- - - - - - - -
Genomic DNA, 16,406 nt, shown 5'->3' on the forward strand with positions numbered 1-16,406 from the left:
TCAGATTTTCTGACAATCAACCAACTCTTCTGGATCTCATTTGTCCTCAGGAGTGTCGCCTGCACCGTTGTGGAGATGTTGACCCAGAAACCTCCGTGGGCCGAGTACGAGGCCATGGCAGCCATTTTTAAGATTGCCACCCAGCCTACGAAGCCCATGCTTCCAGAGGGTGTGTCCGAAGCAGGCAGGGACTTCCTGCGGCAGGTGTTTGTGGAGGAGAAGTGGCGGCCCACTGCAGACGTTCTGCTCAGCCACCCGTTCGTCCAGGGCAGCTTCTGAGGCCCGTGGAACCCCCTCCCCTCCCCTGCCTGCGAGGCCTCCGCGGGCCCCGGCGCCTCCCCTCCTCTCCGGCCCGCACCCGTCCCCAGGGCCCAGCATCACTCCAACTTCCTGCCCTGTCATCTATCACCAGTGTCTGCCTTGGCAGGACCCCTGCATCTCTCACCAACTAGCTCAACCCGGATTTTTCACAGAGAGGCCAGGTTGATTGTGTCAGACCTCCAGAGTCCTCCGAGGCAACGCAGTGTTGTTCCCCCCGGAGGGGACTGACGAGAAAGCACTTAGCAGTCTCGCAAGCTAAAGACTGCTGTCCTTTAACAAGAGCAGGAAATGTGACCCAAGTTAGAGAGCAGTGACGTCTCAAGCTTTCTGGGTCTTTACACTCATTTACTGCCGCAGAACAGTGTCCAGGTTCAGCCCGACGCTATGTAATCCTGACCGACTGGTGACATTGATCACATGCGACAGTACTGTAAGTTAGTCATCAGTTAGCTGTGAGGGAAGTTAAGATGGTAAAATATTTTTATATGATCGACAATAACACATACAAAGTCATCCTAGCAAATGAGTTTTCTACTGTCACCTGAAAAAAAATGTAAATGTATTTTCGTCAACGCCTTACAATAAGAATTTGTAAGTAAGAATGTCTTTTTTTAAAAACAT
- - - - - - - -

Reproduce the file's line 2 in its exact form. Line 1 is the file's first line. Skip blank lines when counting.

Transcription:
TCAGATTTTCTGACAATCAACCAACTCTTCTGGATCTCATTTGTCCTCAGGAGTGTCGCCTGCACCGTTGTGGAGATGTTGACCCAGAAACCTCCGTGGGCCGAGTACGAGGCCATGGCAGCCATTTTTAAGATTGCCACCCAGCCTACGAAGCCCATGCTTCCAGAGGGTGTGTCCGAAGCAGGCAGGGACTTCCTGCGGCAGGTGTTTGTGGAGGAGAAGTGGCGGCCCACTGCAGACGTTCTGCTCAGCCACCCGTTCGTCCAGGGCAGCTTCTGAGGCCCGTGGAACCCCCTCCCCTCCCCTGCCTGCGAGGCCTCCGCGGGCCCCGGCGCCTCCCCTCCTCTCCGGCCCGCACCCGTCCCCAGGGCCCAGCATCACTCCAACTTCCTGCCCTGTCATCTATCACCAGTGTCTGCCTTGGCAGGACCCCTGCATCTCTCACCAACTAGCTCAACCCGGATTTTTCACAGAGAGGCCAGGTTGATTGTGTCAGACCTCCAGAGTCCTCCGAGGCAACGCAGTGTTGTTCCCCCCGGAGGGGACTGACGAGAAAGCACTTAGCAGTCTCGCAAGCTAAAGACTGCTGTCCTTTAACAAGAGCAGGAAATGTGACCCAAGTTAGAGAGCAGTGACGTCTCAAGCTTTCTGGGTCTTTACACTCATTTACTGCCGCAGAACAGTGTCCAGGTTCAGCCCGACGCTATGTAATCCTGACCGACTGGTGACATTGATCACATGCGACAGTACTGTAAGTTAGTCATCAGTTAGCTGTGAGGGAAGTTAAGATGGTAAAATATTTTTATATGATCGACAATAACACATACAAAGTCATCCTAGCAAATGAGTTTTCTACTGTCACCTGAAAAAAAATGTAAATGTATTTTCGTCAACGCCTTACAATAAGAATTTGTAAGTAAGAATGTCTTTTTTTAAAAACAT